House Democrats contend the $15 per hour minimum wage bill will lift workers who have not seen the benefits of a strong economy.Politicsread more
Microsoft beat on top and bottom lines but Azure growth slowed.Technologyread more
Trump said the USS Boxer destroyed Iran's drone in the Strait of Hormuz on Thursday in a "defensive action."Politicsread more
Stocks erased earlier losses, but the rise was kept in check as Wall Street digested a mixed batch of corporate earnings results.US Marketsread more
The Philadelphia Fed saw its primary gauge measuring the sector jump from 0.3 in June to 21.8, far better than Wall Street estimates of 5 and the highest in a year.Economyread more
"It's better to take preventative measures than to wait for disaster to unfold," Williams told the annual meeting of the Central Bank Research Association.The Fedread more
The fact that interest rates are relatively low makes the idea of a so-called insurance rate cut later this month an attractive option for the Fed.Market Insiderread more
Video of the event does not show the president disagreeing with his supporters. Instead, it shows that Trump paused as the chant began, allowing his supporters to continue...Politicsread more
President Trump said he's looking at the JEDI Contract that will be awarded to Microsoft or Amazon.Technologyread more
Business advocacy organizations sharply criticized the House of Representatives for passing a bill to raise the minimum wage to $15, saying it would be a costly job killer.Politicsread more
Wealthy clients liquidate some investments every year to cover their tax bill, so presumably this was higher than what Morgan Stanley has seen previously.Financeread more
With bitcoin's meteoric rise in value, some investors are wondering if using it to purchase another digital asset means they can delay paying taxes on their gains.
Under the Republican tax bill expected to be voted on next week, the answer is no.
Because the IRS views bitcoin as property rather than a currency for tax purposes, there's been discussion about whether a certain kind of transaction known as a 1031 exchange can apply to bitcoin and its brethren.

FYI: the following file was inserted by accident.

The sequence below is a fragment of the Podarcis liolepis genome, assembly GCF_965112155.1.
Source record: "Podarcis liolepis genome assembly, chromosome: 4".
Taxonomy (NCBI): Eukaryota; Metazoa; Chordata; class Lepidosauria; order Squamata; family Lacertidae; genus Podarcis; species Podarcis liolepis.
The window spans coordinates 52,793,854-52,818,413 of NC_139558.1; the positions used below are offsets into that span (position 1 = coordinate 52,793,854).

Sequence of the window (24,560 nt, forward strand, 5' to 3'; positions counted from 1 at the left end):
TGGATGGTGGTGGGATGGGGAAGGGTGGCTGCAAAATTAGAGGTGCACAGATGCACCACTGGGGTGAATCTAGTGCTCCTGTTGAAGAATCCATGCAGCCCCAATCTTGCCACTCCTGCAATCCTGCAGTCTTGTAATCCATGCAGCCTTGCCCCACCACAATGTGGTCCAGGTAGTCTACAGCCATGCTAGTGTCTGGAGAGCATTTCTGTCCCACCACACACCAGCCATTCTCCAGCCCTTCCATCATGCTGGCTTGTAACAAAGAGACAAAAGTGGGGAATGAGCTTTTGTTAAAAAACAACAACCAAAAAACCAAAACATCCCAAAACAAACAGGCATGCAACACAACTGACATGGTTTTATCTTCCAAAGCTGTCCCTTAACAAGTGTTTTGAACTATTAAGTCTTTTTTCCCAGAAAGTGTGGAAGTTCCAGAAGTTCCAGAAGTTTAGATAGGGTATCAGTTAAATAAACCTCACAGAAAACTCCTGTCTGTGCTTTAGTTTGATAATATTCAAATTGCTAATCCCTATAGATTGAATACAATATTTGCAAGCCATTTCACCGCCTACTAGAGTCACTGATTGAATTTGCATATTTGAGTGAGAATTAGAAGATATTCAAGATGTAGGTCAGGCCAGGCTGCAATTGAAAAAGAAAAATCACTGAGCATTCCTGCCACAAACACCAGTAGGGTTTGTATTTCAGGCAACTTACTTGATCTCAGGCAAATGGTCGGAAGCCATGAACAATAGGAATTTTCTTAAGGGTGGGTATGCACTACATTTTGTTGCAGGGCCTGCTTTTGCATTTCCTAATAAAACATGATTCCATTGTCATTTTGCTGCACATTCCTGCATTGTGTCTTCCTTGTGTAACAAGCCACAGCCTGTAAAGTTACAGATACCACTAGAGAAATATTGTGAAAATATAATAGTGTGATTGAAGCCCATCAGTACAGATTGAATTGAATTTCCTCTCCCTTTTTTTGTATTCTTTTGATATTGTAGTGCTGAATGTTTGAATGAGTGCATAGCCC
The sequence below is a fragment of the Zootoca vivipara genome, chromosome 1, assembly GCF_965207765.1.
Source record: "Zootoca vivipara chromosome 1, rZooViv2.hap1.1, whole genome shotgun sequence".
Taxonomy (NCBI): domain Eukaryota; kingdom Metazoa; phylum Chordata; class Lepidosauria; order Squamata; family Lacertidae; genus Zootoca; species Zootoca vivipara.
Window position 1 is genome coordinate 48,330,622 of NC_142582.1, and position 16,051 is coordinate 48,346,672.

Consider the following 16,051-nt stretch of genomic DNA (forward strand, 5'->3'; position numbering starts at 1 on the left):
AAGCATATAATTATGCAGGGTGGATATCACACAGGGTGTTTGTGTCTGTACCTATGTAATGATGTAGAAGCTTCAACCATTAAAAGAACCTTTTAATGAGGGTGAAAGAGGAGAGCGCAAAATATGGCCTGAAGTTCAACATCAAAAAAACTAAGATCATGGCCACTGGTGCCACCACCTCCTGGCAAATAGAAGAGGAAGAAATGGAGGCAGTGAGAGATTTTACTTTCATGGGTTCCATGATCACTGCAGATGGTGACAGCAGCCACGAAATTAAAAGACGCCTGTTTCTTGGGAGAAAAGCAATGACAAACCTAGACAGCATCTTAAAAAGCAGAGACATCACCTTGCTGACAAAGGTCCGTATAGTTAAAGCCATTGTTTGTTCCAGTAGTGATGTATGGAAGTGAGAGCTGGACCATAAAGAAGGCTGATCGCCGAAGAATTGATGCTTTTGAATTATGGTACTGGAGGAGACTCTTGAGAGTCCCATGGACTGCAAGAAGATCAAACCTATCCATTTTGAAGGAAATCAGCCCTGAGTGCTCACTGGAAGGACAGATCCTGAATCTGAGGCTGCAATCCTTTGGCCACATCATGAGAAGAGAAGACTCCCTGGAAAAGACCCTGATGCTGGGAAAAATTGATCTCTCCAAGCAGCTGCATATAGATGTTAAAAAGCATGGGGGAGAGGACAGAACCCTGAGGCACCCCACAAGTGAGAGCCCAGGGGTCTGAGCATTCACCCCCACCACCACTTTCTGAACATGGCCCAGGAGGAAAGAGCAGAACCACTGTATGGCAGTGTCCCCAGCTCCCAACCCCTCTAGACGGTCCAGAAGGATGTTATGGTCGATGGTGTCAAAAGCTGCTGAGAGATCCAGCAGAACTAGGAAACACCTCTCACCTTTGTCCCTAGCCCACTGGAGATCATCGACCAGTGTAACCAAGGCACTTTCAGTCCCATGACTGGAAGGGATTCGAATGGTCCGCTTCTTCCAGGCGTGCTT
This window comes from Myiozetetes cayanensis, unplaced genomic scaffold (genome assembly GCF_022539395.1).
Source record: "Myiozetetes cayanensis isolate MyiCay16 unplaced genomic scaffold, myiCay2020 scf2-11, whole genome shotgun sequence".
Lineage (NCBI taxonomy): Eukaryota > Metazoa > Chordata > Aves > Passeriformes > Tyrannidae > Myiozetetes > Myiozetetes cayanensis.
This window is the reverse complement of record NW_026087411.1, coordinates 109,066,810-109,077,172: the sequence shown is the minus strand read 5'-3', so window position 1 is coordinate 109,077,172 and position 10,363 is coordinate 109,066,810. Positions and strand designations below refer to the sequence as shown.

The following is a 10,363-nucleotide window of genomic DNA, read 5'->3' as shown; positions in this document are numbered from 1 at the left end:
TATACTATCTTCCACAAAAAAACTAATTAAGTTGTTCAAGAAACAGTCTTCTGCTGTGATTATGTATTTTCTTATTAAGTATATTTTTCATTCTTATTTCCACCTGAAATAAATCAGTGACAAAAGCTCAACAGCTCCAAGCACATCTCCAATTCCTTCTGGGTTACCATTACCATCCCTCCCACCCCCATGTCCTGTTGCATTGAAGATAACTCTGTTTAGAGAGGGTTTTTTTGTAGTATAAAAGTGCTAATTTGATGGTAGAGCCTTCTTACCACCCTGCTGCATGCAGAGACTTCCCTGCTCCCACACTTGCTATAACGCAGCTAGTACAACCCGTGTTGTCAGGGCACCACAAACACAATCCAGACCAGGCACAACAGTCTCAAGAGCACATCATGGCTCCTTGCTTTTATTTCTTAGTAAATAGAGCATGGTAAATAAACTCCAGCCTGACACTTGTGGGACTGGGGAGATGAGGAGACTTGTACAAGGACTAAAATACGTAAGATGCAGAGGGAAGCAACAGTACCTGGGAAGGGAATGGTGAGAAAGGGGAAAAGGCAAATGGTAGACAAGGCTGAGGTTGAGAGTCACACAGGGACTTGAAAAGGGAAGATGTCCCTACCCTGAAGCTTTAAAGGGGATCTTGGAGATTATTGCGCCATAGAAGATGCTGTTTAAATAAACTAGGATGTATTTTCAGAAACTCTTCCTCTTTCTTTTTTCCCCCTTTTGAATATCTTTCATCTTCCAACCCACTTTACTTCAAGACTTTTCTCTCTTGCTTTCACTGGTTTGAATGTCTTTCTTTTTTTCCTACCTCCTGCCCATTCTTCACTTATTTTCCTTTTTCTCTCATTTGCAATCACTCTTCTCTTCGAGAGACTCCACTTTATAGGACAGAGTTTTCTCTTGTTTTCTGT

A 1031 exchange allows taxpayers to exchange one type of asset for a similar one, thereby postponing capital gains taxes. The asset also must be used for business or investment purposes and meet other requirements.
In simple terms, such an exchange can result in getting taxed at a lower rate when the new asset is eventually sold.
"Some people think, 'I'm taking my bitcoin, which the IRS has deemed to be property, swapping it for another property and doing it for investment reasons,' so it sounds like it could be a 1031 exchange," said Evan Fox, tax manager at New York accounting firm Berdon. "I think it's a stretch."
While tax professionals have been waiting for further guidance from the IRS on whether digital assets like bitcoin, ethereum and litecoin qualify for such swaps, a provision in the tax bill renders the question moot because it explicitly limits 1031 exchanges to real estate.
It's no wonder that cryptocurrency investors would be exploring ways to minimize their tax bill. So far this year, bitcoin has surged to more than $16,000 as of Thursday morning from $997 (and from less than a dollar in 2010). For investors who have unloaded it this year — whether by cashing out, purchasing goods and services or using it to buy other digital assets — there's a good chance you owe taxes on your gains. (Click on chart below to enlarge.)
For investments held less than a year, gains are considered short term and taxed as ordinary income. Depending on your bracket for 2017, that could range from a tax rate of 10 percent to 39.6 percent.
Any bitcoin you sold or spent after owning it for more than one year is taxed as a long-term gain. Taxable rates on those gains range from 0 to 20 percent, with higher-income households paying the highest rate.
Unlike many other investments, investors in digital assets like bitcoin typically do not receive a Form 1099 that shows their taxable gains, meaning that self-reporting is necessary. When a 1099 is issued by a bank or brokerage to an investor, it also goes to the IRS.
Fox cautions that just because you don't receive that form, or you move your investment from one crypto asset to another, it would be foolhardy to assume you can hide your gains from the IRS forever.
"If you put money into the cryptocurrency space, and you decide to buy [another digital asset], and you one day monetize it and show up with a $2 million house, the IRS is not stupid," Fox said. "Money doesn't just appear out of nowhere."
Along with other federal agencies, the IRS has ramped up efforts to get a handle on the burgeoning world of cryptocurrencies. Since 2015, it has employed a company, Chainalysis, to help it track and analyze bitcoin transactions, according to various published reports.
Evans also said that because the IRS has three years to conduct an audit, it could be a while before you're 2017 tax return is questioned.
"If a few years from now the IRS is able to decode what happened, and you made a significant amount of money in 2017 and didn't report it, you'll face interest and penalties that have been accruing," Evans said. "It might be a risk some people want to take, but there are some bad consequences if you get caught."
In an examination of tax returns from 2013 to 2015, the IRS found that in each year only about 800 taxpayers claimed bitcoin gains. During that time, it rose to $430 from about $13.
"It's going to be interesting to see how much reporting occurs this year," Fox said.
More from Personal Finance: